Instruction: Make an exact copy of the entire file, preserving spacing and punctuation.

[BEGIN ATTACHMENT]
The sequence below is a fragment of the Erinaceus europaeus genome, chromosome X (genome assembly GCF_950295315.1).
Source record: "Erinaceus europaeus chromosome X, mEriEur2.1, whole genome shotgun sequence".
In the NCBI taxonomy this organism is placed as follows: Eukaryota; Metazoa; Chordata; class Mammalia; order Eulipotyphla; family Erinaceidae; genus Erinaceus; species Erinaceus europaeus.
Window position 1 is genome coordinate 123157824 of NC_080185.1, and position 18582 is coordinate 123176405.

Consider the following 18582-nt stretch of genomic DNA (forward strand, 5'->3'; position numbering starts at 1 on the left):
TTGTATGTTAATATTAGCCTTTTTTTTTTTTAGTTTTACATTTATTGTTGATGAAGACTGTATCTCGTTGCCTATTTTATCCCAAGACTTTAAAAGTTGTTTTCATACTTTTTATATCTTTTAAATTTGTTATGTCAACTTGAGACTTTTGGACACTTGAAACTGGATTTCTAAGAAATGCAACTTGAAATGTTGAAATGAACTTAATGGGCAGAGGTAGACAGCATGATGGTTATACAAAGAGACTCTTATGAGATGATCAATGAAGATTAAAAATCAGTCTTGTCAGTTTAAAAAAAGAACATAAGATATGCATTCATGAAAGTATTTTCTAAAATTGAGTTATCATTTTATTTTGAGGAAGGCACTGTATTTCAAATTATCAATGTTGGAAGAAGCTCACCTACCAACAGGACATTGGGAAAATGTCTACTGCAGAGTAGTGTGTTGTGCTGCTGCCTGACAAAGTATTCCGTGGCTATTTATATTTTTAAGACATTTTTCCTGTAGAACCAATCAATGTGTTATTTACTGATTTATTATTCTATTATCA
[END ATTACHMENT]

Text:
The sequence below is a fragment of the Erinaceus europaeus genome, chromosome X (genome assembly GCF_950295315.1).
Source record: "Erinaceus europaeus chromosome X, mEriEur2.1, whole genome shotgun sequence".
In the NCBI taxonomy this organism is placed as follows: Eukaryota; Metazoa; Chordata; class Mammalia; order Eulipotyphla; family Erinaceidae; genus Erinaceus; species Erinaceus europaeus.
Window position 1 is genome coordinate 123157824 of NC_080185.1, and position 18582 is coordinate 123176405.

Consider the following 18582-nt stretch of genomic DNA (forward strand, 5'->3'; position numbering starts at 1 on the left):
TTGTATGTTAATATTAGCCTTTTTTTTTTTTAGTTTTACATTTATTGTTGATGAAGACTGTATCTCGTTGCCTATTTTATCCCAAGACTTTAAAAGTTGTTTTCATACTTTTTATATCTTTTAAATTTGTTATGTCAACTTGAGACTTTTGGACACTTGAAACTGGATTTCTAAGAAATGCAACTTGAAATGTTGAAATGAACTTAATGGGCAGAGGTAGACAGCATGATGGTTATACAAAGAGACTCTTATGAGATGATCAATGAAGATTAAAAATCAGTCTTGTCAGTTTAAAAAAAGAACATAAGATATGCATTCATGAAAGTATTTTCTAAAATTGAGTTATCATTTTATTTTGAGGAAGGCACTGTATTTCAAATTATCAATGTTGGAAGAAGCTCACCTACCAACAGGACATTGGGAAAATGTCTACTGCAGAGTAGTGTGTTGTGCTGCTGCCTGACAAAGTATTCCGTGGCTATTTATATTTTTAAGACATTTTTCCTGTAGAACCAATCAATGTGTTATTTACTGATTTATTATTCTATTATCA